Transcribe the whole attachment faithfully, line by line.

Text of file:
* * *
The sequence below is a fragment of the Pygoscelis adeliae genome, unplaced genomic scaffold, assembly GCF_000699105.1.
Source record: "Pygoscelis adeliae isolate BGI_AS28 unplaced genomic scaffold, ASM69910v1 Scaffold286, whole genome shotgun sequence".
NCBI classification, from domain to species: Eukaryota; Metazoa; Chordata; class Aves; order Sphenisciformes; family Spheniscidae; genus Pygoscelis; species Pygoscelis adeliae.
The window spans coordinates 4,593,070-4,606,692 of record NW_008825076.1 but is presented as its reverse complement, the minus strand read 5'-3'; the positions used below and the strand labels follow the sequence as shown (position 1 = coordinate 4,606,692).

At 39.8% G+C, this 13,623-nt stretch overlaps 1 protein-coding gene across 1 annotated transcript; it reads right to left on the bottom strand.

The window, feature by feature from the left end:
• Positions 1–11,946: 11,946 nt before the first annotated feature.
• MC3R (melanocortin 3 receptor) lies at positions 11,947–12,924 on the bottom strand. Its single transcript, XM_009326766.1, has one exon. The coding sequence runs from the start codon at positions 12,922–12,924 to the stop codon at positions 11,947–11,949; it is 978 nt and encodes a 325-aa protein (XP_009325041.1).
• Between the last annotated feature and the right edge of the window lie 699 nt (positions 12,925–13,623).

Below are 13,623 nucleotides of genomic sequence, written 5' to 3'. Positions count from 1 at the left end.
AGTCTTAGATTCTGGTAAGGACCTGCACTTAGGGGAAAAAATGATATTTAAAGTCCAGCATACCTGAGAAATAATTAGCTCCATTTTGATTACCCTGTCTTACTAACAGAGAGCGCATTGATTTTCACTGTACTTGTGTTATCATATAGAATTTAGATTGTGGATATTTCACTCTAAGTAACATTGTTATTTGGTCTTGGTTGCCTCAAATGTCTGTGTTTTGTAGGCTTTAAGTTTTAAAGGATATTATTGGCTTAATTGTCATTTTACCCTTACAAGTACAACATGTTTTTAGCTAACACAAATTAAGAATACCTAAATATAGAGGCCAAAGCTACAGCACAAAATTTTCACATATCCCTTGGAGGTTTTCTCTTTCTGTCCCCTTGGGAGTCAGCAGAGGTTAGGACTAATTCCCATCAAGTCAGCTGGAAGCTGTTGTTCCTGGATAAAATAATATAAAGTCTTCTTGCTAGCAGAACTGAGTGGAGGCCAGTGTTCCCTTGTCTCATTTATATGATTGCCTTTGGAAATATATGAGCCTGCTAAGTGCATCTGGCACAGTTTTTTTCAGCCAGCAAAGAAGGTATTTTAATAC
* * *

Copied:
The sequence below is a fragment of the Pygoscelis adeliae genome, unplaced genomic scaffold, assembly GCF_000699105.1.
Source record: "Pygoscelis adeliae isolate BGI_AS28 unplaced genomic scaffold, ASM69910v1 Scaffold286, whole genome shotgun sequence".
NCBI classification, from domain to species: Eukaryota; Metazoa; Chordata; class Aves; order Sphenisciformes; family Spheniscidae; genus Pygoscelis; species Pygoscelis adeliae.
The window spans coordinates 4,593,070-4,606,692 of record NW_008825076.1 but is presented as its reverse complement, the minus strand read 5'-3'; the positions used below and the strand labels follow the sequence as shown (position 1 = coordinate 4,606,692).

At 39.8% G+C, this 13,623-nt stretch overlaps 1 protein-coding gene across 1 annotated transcript; it reads right to left on the bottom strand.

The window, feature by feature from the left end:
• Positions 1–11,946: 11,946 nt before the first annotated feature.
• MC3R (melanocortin 3 receptor) lies at positions 11,947–12,924 on the bottom strand. Its single transcript, XM_009326766.1, has one exon. The coding sequence runs from the start codon at positions 12,922–12,924 to the stop codon at positions 11,947–11,949; it is 978 nt and encodes a 325-aa protein (XP_009325041.1).
• Between the last annotated feature and the right edge of the window lie 699 nt (positions 12,925–13,623).

Below are 13,623 nucleotides of genomic sequence, written 5' to 3'. Positions count from 1 at the left end.
AGTCTTAGATTCTGGTAAGGACCTGCACTTAGGGGAAAAAATGATATTTAAAGTCCAGCATACCTGAGAAATAATTAGCTCCATTTTGATTACCCTGTCTTACTAACAGAGAGCGCATTGATTTTCACTGTACTTGTGTTATCATATAGAATTTAGATTGTGGATATTTCACTCTAAGTAACATTGTTATTTGGTCTTGGTTGCCTCAAATGTCTGTGTTTTGTAGGCTTTAAGTTTTAAAGGATATTATTGGCTTAATTGTCATTTTACCCTTACAAGTACAACATGTTTTTAGCTAACACAAATTAAGAATACCTAAATATAGAGGCCAAAGCTACAGCACAAAATTTTCACATATCCCTTGGAGGTTTTCTCTTTCTGTCCCCTTGGGAGTCAGCAGAGGTTAGGACTAATTCCCATCAAGTCAGCTGGAAGCTGTTGTTCCTGGATAAAATAATATAAAGTCTTCTTGCTAGCAGAACTGAGTGGAGGCCAGTGTTCCCTTGTCTCATTTATATGATTGCCTTTGGAAATATATGAGCCTGCTAAGTGCATCTGGCACAGTTTTTTTCAGCCAGCAAAGAAGGTATTTTAATAC